start holding objects such as a spoon and cup and attempt self-feeding.

Advice for parents and other caregivers:

point to objects and name them; play with, talk, sing and read to the child frequently

use mealtimes and other family activities to encourage interaction with all family members

give consistent affection and be responsive both when the child is happy and when upset

if the child is developing slowly or has a physical disability, focus on the child’s abilities and give extra stimulation and interaction

do not leave a child in one position for many hours

make the area as safe as possible to prevent accidents, and keep dangerous objects, such as sharp objects, plastic bags and small items a child can choke on, out of the child’s reach

continue to breastfeed and ensure that the child has enough food and a variety of family foods

help the child experiment with spoon and cup feeding  

make sure the child’s immunizations are up to date and that she or he receives all recommended doses of nutrient supplements

keep the child’s hands clean and begin teaching the child to wash them with soap.

Warning signs to watch for:

does not make sounds in response to others

does not look at objects that move

listlessness and lack of response to the caregiver

lack of appetite or refusal of food.    

By the age of 2 YEARS  
A child should be able to:

walk, climb and run

point to objects or pictures when they are named (e.g., nose, eyes, ears)

say several words together (from about 15 months)

follow simple instructions

scribble if given a pencil or crayon

enjoy simple stories and songs

imitate the behaviour of others

begin to eat by herself or himself.

Advice for parents and other caregivers:

read to and sing or play games with the child

teach the child to avoid dangerous objects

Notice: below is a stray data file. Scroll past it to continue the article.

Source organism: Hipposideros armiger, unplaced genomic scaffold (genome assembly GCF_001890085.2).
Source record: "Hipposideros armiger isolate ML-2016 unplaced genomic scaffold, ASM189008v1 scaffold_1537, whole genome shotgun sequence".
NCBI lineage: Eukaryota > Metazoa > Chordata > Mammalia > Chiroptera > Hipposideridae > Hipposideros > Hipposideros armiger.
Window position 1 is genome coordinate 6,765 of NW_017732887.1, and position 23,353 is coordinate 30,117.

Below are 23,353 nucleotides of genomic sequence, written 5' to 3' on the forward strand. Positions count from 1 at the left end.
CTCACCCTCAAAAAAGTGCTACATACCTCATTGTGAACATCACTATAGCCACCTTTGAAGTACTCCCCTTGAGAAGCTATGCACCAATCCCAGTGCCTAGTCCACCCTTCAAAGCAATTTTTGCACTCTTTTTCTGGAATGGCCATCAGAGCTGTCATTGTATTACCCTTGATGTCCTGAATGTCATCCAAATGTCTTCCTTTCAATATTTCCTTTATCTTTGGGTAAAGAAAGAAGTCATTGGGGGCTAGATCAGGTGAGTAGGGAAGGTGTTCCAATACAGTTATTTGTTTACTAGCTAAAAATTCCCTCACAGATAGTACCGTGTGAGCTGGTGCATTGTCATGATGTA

talk to the child normally – do not use baby talk

continue to breastfeed and ensure the child has enough food and a variety of family foods

make sure the child is fully immunized

encourage, but do not force, the child to eat

provide simple rules and set reasonable expectations

praise the child’s achievements, provide reassurance when the child is afraid and continue to give consistent affection every day.

Warning signs to watch for:

lack of response to others

difficulty keeping balance while walking

injuries and unexplained changes in behaviour (especially if the child has been cared for by others)

lack of appetite.

By the age of 3 YEARS
A child should be able to:

walk, run, climb, kick and jump easily

recognize and identify common objects and pictures by pointing

make sentences of two or three words

say her or his own name and age

name colours

understand numbers

use make-believe objects in play

feed herself or himself

express affection.

Advice for parents and other caregivers:

read and look at books with the child and talk about the pictures

tell the child stories and teach rhymes and songs

give the child her or his own bowl or plate of food

continue to encourage the child to eat, giving the child as much time as she or he needs

help the child learn to dress, use the toilet or latrine and wash her or his hands with soap and water or a substitute, such as ash and water, after defecating and before touching food and eating

listen to and answer all the child’s questions

encourage creative play, building and drawing

give the child simple tasks, such as putting toys back in their place, to build responsibility